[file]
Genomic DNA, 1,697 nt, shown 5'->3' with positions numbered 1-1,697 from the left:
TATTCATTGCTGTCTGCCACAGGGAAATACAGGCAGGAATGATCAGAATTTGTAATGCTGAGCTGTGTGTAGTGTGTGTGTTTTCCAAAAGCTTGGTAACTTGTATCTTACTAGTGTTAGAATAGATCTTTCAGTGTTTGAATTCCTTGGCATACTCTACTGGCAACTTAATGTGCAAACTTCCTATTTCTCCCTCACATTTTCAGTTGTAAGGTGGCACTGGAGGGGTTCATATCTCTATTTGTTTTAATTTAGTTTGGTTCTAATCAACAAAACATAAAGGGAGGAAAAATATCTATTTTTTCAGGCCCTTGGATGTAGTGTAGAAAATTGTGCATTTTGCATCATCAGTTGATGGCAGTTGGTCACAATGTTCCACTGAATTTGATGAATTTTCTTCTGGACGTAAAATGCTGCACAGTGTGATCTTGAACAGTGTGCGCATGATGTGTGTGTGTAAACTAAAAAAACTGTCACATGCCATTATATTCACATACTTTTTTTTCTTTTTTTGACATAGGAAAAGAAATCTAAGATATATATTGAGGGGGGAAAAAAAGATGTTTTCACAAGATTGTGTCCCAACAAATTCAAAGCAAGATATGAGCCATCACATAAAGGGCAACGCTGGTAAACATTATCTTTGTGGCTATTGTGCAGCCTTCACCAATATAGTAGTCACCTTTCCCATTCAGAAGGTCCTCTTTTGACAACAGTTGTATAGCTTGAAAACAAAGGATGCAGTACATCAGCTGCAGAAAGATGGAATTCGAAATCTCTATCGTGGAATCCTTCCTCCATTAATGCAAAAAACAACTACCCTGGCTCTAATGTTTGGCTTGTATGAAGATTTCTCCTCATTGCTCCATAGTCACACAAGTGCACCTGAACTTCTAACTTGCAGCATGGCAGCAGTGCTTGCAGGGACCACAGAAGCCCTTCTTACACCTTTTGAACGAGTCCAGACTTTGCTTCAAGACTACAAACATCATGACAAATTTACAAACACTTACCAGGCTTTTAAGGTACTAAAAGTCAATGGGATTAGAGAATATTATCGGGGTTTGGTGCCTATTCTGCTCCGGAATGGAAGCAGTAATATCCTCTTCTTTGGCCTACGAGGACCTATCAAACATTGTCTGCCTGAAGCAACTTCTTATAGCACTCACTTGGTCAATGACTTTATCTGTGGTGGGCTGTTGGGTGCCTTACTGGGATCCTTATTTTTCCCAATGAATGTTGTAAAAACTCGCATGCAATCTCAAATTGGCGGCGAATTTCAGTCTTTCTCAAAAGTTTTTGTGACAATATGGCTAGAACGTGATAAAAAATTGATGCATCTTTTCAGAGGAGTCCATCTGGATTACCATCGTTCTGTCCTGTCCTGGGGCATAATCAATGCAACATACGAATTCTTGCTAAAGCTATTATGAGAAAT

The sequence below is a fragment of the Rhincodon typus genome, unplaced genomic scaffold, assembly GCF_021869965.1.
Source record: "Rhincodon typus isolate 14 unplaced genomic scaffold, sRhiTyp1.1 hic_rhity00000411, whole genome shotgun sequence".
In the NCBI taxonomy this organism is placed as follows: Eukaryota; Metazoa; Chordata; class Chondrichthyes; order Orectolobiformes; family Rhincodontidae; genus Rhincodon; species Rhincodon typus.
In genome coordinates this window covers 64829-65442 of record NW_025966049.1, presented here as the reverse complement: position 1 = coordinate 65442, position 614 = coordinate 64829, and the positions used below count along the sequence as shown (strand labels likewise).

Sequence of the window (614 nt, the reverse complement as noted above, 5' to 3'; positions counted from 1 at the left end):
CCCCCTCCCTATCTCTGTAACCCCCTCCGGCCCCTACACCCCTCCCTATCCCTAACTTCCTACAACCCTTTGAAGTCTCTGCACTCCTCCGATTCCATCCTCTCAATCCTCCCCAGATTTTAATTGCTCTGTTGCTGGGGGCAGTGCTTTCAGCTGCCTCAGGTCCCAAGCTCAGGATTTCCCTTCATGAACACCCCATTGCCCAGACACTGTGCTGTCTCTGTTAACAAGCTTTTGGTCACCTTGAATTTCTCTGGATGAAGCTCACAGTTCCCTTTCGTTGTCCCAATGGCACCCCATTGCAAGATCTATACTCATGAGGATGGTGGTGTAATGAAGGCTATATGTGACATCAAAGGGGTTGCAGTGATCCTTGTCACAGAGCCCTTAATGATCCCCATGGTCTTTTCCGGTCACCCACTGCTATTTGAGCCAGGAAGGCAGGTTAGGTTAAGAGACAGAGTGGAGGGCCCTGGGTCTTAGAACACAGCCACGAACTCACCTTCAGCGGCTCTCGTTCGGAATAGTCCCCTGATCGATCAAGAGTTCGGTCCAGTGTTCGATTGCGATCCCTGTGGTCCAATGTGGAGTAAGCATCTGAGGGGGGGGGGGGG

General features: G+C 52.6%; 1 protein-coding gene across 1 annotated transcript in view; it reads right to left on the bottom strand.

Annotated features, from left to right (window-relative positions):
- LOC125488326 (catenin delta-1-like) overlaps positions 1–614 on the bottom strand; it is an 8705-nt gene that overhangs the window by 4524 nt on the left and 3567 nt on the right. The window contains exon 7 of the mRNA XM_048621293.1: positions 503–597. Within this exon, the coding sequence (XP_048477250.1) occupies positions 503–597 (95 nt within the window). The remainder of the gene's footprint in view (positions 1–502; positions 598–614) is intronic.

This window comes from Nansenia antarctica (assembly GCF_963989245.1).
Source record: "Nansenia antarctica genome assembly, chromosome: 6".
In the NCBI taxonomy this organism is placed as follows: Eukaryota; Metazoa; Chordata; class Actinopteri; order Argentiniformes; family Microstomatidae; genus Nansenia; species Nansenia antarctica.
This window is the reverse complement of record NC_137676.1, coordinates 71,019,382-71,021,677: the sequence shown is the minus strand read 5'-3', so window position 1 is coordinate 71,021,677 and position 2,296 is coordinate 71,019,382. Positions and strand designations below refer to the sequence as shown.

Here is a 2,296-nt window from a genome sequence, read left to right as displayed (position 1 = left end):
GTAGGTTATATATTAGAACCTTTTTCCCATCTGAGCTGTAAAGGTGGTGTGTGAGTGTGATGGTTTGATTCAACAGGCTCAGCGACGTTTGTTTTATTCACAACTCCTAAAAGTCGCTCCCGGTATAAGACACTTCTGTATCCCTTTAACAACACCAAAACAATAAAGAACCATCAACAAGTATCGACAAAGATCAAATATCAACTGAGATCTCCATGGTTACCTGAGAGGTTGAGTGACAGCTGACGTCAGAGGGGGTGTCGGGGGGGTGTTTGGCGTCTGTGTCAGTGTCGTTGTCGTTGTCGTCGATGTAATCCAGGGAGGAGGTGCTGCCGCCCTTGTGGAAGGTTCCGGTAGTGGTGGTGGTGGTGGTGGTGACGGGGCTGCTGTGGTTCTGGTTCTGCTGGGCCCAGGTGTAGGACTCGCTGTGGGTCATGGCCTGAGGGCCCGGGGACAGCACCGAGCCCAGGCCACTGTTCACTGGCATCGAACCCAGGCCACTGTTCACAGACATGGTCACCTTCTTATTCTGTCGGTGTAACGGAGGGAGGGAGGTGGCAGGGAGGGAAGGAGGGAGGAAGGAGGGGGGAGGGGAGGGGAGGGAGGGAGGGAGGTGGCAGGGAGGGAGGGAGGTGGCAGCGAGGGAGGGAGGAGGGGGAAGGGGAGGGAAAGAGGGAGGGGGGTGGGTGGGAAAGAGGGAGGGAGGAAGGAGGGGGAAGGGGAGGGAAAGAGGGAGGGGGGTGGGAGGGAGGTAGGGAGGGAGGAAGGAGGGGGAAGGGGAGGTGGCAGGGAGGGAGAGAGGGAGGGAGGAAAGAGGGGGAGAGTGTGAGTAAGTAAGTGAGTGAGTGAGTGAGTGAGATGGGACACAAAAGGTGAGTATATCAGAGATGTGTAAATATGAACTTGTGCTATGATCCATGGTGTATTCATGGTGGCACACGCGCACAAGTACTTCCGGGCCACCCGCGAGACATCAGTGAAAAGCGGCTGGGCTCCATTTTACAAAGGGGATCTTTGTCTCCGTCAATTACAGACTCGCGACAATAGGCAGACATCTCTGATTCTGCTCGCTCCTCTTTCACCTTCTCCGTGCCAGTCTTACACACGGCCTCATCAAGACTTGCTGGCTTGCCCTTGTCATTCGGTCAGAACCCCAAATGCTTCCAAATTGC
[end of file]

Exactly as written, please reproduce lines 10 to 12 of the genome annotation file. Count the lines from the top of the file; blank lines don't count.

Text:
Annotated features, from left to right (window-relative positions):
- LOC125488326 (catenin delta-1-like) overlaps positions 1–614 on the bottom strand; it is an 8705-nt gene that overhangs the window by 4524 nt on the left and 3567 nt on the right. The window contains exon 7 of the mRNA XM_048621293.1: positions 503–597. Within this exon, the coding sequence (XP_048477250.1) occupies positions 503–597 (95 nt within the window). The remainder of the gene's footprint in view (positions 1–502; positions 598–614) is intronic.

This window comes from Nansenia antarctica (assembly GCF_963989245.1).